The once in a lifetime opportunity for SNC students resulted from tribal elder Sarah James’s respect for Professor Lagasse’s previous work with Indigenous peoples, and the tribe’s commitment to make “friends in the south” to advocate for their environment and way of life.

During their time in Arctic Village, students went hunting and fishing with their hosts; participated in elder celebrations, and many interviews and discussions with local tribal members; ate traditional meals of caribou, fry bread, and ground squirrel; and hiked and camped amongst the rugged peaks of the Brooks Range.

The experience is one that excites Lagasse about the sustainability program at SIerra Nevada College. He was quote in an Eagle’s Eye story as saying, “What we did in Alaska, that’s it man. I guarantee any liberal arts school, any progressive sustainability program, anybody sees that and knows what’s up in the sustainability world would look at that say ‘Wow, that’s cool.’

Field Experience to take students to remote Alaskan village

Chandalar_River_near_Arctic_Village

The Chandalar River near Arctic Village, Alaska. Photo by William Troyer of the U.S. Fish and Wildlife Service.

Students will be camping in the Arctic Village of the Gwich’in Tribe, while learning about the potential impacts of petroleum exploration in the Arctic National Wildlife Refuge (ANWR) during a Sustainability field course in August.

Sustainability Instructor Brennan Legasse will lead a group of 5-7 students to Alaska on Aug. 6-15. This field trip intends to immerse students in the Arctic environment to help them better understand the traditional and contemporary lives of Indigenous people living in Arctic Village, those that advocate for ecosystem health in the local bioregion, and how the world’s dependence on a finite, polluting resource compromises the attainment of holistic sustainability.

Besides exploring the Alaska National Wildlife Refuge, the students will be meeting with tribal elders about climate change and tribal members about socio-cultural issues born from colonization and proposed resource extraction plans.

The Arctic Village Visitor Center.

The Arctic Village Visitor Center.
Photo by Wazefaire via Wikimedia Commons

The cost of the course is just under $3,000, including airfare, food, a one-night stay in Fairbanks, camping fees, and a tribal donation. The course number is Sustainability 381 for those interested in signing up.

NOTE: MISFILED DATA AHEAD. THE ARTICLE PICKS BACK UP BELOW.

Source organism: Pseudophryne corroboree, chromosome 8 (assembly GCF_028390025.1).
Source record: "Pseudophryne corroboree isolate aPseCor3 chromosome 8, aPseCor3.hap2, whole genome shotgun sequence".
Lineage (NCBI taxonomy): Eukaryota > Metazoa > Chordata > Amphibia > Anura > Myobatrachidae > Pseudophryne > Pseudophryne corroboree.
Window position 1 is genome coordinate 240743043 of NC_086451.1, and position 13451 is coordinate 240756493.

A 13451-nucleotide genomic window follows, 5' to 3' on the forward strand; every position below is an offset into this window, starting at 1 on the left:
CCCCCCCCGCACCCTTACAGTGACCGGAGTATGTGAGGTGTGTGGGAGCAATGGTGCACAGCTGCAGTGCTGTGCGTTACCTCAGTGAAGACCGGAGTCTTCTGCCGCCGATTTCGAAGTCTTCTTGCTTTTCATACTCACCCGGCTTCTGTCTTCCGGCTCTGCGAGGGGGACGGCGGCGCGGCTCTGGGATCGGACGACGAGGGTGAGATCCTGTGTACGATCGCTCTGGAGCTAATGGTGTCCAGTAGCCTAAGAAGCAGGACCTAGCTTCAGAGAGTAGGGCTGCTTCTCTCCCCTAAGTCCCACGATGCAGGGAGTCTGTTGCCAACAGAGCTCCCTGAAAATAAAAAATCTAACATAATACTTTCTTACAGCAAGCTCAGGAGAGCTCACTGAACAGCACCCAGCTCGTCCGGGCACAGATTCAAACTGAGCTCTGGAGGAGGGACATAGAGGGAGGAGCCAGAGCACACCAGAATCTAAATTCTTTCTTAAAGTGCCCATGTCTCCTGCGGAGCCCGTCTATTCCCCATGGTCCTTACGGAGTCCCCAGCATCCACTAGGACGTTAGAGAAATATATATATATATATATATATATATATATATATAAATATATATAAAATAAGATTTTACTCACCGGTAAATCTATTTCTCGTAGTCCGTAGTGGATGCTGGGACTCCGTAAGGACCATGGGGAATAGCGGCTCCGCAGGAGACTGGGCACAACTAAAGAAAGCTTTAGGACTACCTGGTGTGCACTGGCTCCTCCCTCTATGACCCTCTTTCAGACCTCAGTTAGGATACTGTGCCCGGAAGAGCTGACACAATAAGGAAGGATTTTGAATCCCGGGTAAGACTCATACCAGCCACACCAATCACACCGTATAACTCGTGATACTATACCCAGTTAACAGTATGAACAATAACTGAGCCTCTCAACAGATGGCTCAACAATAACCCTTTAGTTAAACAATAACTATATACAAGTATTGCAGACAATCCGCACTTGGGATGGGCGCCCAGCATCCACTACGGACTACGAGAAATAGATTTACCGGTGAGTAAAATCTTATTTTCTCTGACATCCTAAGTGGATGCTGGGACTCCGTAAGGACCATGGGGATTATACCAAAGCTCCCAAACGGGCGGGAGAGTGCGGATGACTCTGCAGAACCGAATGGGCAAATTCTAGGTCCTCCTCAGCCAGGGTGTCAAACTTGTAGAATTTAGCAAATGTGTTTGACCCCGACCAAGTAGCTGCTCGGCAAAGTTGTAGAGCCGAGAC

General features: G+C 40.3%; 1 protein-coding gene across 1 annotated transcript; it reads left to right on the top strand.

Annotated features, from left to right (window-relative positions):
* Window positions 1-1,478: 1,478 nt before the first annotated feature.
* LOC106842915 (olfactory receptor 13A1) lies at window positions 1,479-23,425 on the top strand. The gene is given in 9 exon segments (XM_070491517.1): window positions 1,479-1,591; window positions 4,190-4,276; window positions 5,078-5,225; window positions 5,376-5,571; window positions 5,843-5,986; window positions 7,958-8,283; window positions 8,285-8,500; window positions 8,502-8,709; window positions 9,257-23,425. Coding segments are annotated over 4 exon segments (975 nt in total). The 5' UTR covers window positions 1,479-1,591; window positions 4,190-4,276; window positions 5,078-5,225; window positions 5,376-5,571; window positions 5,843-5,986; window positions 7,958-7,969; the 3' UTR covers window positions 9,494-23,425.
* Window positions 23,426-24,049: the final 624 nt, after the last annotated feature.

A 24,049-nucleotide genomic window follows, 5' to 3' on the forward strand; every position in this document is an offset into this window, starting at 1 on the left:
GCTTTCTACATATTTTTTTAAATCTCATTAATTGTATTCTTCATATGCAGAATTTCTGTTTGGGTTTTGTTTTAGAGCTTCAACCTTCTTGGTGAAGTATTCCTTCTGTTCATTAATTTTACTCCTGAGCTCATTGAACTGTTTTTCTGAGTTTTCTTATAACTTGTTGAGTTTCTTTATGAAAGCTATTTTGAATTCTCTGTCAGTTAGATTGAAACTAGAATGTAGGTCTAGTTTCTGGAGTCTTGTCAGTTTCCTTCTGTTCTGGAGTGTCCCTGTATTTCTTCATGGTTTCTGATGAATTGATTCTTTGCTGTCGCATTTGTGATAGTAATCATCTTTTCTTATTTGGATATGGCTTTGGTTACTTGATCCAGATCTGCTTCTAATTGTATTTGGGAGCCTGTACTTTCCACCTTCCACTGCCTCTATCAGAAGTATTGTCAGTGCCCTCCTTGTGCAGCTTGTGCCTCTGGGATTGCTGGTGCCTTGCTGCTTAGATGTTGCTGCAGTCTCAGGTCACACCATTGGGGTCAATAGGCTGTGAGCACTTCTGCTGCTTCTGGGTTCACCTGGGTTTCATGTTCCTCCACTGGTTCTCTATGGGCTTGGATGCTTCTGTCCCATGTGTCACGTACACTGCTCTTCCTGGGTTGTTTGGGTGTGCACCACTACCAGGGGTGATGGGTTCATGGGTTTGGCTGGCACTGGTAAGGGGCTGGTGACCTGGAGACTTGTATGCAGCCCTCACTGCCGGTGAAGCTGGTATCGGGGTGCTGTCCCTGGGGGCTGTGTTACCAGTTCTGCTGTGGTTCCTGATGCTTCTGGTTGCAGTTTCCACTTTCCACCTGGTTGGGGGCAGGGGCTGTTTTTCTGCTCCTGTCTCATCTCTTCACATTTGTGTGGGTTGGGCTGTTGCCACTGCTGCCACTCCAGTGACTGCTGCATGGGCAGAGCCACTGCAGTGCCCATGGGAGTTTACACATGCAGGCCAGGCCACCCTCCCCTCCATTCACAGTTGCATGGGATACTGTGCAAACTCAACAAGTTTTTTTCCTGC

Students will live in Arctic Village, camping during their trip and will have daily interdisciplinary engagements that touch on Outdoor Adventure Leadership, Sustainability, and Environmental Science. This is a special opportunity to live with members of the Gwich’in Tribe, visit the wild landscape of ANWR, and address issues of sustainability through an intimate experience in a unique place.

 

Soraya Cardenas speaks at DRI

Soraya Cardenas

Sustainability Professor Soraya Cardenas speaks at the Desert Research Institute on Feb. 21

Sustainability Professor Soraya Cardenas visited the Desert Research Institute Feb. 21 to discuss how collaboration with various agencies can help obtain competitive grants. She used a case study from Fort Kent, Maine about a $97,000 grant, funded by a National Science Foundation Sustainability Initiative.

Turnip the Heat Tuesdays organized by SNC senior

Senior Samantha Van Ruiten continues to be a huge asset for the Tahoe-Truckee community as she works with several area nonprofits organizations on community events. She has created an event for the Tahoe Food Hub called Turnip the Heat Tuesdays.

She began working on a community soup night last semester for her Service Learning project and is now continuing this semester for her Senior Portfolio. The goal of Turnip the Heat Tuesdays is to create a more food-focused community, using fresh, sustainably grown ingredients.

The first Community Soup night was held Feb. 11 at Spice. The next one will be from 6-8:30 p.m. Tuesday, Feb. 25, at Full Belly Deli in Truckee’s Pioneer Center. Cost is $5 for soup and bread, and the event includes a raffle, music and drinks.

The next event will be March 11 at Coffeebar in Truckee.

Go have some soup and support Samantha!